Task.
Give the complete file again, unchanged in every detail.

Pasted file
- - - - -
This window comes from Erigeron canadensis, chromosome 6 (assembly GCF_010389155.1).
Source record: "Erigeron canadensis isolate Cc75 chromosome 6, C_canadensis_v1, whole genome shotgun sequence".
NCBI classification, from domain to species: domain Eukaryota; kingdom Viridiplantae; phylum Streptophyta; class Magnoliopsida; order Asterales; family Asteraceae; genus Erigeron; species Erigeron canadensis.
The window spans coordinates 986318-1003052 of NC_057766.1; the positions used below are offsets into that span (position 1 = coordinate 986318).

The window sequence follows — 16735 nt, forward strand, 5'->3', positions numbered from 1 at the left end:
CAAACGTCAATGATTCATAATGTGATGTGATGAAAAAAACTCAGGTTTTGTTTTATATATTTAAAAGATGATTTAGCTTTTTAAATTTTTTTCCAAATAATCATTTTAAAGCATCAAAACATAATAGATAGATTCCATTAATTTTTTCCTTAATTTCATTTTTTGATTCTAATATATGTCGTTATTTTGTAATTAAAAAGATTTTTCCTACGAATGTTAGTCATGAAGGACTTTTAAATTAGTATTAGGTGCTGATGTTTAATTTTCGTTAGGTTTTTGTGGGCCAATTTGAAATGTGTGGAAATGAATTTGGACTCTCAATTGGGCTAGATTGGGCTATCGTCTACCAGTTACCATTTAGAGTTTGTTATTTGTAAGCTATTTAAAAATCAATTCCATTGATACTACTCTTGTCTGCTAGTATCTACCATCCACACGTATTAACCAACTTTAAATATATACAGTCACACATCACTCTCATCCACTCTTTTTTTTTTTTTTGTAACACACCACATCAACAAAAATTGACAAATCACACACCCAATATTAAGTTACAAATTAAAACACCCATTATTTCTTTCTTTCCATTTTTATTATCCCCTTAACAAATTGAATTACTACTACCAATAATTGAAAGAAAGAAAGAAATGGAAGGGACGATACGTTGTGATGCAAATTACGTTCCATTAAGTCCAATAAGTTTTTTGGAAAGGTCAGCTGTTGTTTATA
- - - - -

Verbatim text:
This window comes from Erigeron canadensis, chromosome 6 (assembly GCF_010389155.1).
Source record: "Erigeron canadensis isolate Cc75 chromosome 6, C_canadensis_v1, whole genome shotgun sequence".
NCBI classification, from domain to species: domain Eukaryota; kingdom Viridiplantae; phylum Streptophyta; class Magnoliopsida; order Asterales; family Asteraceae; genus Erigeron; species Erigeron canadensis.
The window spans coordinates 986318-1003052 of NC_057766.1; the positions used below are offsets into that span (position 1 = coordinate 986318).

The window sequence follows — 16735 nt, forward strand, 5'->3', positions numbered from 1 at the left end:
CAAACGTCAATGATTCATAATGTGATGTGATGAAAAAAACTCAGGTTTTGTTTTATATATTTAAAAGATGATTTAGCTTTTTAAATTTTTTTCCAAATAATCATTTTAAAGCATCAAAACATAATAGATAGATTCCATTAATTTTTTCCTTAATTTCATTTTTTGATTCTAATATATGTCGTTATTTTGTAATTAAAAAGATTTTTCCTACGAATGTTAGTCATGAAGGACTTTTAAATTAGTATTAGGTGCTGATGTTTAATTTTCGTTAGGTTTTTGTGGGCCAATTTGAAATGTGTGGAAATGAATTTGGACTCTCAATTGGGCTAGATTGGGCTATCGTCTACCAGTTACCATTTAGAGTTTGTTATTTGTAAGCTATTTAAAAATCAATTCCATTGATACTACTCTTGTCTGCTAGTATCTACCATCCACACGTATTAACCAACTTTAAATATATACAGTCACACATCACTCTCATCCACTCTTTTTTTTTTTTTTGTAACACACCACATCAACAAAAATTGACAAATCACACACCCAATATTAAGTTACAAATTAAAACACCCATTATTTCTTTCTTTCCATTTTTATTATCCCCTTAACAAATTGAATTACTACTACCAATAATTGAAAGAAAGAAAGAAATGGAAGGGACGATACGTTGTGATGCAAATTACGTTCCATTAAGTCCAATAAGTTTTTTGGAAAGGTCAGCTGTTGTTTATA